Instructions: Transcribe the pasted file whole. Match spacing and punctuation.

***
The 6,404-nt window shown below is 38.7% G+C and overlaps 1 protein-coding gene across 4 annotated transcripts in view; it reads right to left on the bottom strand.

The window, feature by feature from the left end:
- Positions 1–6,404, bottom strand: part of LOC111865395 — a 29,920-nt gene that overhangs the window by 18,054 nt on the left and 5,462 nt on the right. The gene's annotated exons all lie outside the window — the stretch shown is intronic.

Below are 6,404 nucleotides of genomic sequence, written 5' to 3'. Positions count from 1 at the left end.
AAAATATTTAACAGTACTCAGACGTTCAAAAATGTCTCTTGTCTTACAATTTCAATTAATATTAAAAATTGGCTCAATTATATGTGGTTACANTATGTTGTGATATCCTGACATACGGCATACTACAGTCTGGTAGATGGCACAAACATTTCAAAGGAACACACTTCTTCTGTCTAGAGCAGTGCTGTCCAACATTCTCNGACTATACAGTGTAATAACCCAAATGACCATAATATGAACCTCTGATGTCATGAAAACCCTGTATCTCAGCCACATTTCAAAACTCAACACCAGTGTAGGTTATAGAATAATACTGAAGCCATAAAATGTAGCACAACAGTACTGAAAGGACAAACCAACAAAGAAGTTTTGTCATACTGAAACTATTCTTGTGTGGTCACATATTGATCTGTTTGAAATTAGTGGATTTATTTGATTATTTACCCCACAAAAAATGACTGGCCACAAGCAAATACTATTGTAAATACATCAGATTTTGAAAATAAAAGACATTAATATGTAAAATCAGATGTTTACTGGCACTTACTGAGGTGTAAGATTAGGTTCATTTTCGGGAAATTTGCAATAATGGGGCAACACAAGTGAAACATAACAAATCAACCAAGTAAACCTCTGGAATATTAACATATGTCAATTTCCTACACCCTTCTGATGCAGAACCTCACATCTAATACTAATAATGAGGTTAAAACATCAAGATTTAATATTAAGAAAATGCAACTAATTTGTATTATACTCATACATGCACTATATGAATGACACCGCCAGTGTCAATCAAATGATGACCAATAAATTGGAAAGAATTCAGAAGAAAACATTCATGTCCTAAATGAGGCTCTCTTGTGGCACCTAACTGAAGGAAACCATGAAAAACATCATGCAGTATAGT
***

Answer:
The 6,404-nt window shown below is 38.7% G+C and overlaps 1 protein-coding gene across 4 annotated transcripts in view; it reads right to left on the bottom strand.

The window, feature by feature from the left end:
- Positions 1–6,404, bottom strand: part of LOC111865395 — a 29,920-nt gene that overhangs the window by 18,054 nt on the left and 5,462 nt on the right. The gene's annotated exons all lie outside the window — the stretch shown is intronic.

Below are 6,404 nucleotides of genomic sequence, written 5' to 3'. Positions count from 1 at the left end.
AAAATATTTAACAGTACTCAGACGTTCAAAAATGTCTCTTGTCTTACAATTTCAATTAATATTAAAAATTGGCTCAATTATATGTGGTTACANTATGTTGTGATATCCTGACATACGGCATACTACAGTCTGGTAGATGGCACAAACATTTCAAAGGAACACACTTCTTCTGTCTAGAGCAGTGCTGTCCAACATTCTCNGACTATACAGTGTAATAACCCAAATGACCATAATATGAACCTCTGATGTCATGAAAACCCTGTATCTCAGCCACATTTCAAAACTCAACACCAGTGTAGGTTATAGAATAATACTGAAGCCATAAAATGTAGCACAACAGTACTGAAAGGACAAACCAACAAAGAAGTTTTGTCATACTGAAACTATTCTTGTGTGGTCACATATTGATCTGTTTGAAATTAGTGGATTTATTTGATTATTTACCCCACAAAAAATGACTGGCCACAAGCAAATACTATTGTAAATACATCAGATTTTGAAAATAAAAGACATTAATATGTAAAATCAGATGTTTACTGGCACTTACTGAGGTGTAAGATTAGGTTCATTTTCGGGAAATTTGCAATAATGGGGCAACACAAGTGAAACATAACAAATCAACCAAGTAAACCTCTGGAATATTAACATATGTCAATTTCCTACACCCTTCTGATGCAGAACCTCACATCTAATACTAATAATGAGGTTAAAACATCAAGATTTAATATTAAGAAAATGCAACTAATTTGTATTATACTCATACATGCACTATATGAATGACACCGCCAGTGTCAATCAAATGATGACCAATAAATTGGAAAGAATTCAGAAGAAAACATTCATGTCCTAAATGAGGCTCTCTTGTGGCACCTAACTGAAGGAAACCATGAAAAACATCATGCAGTATAGT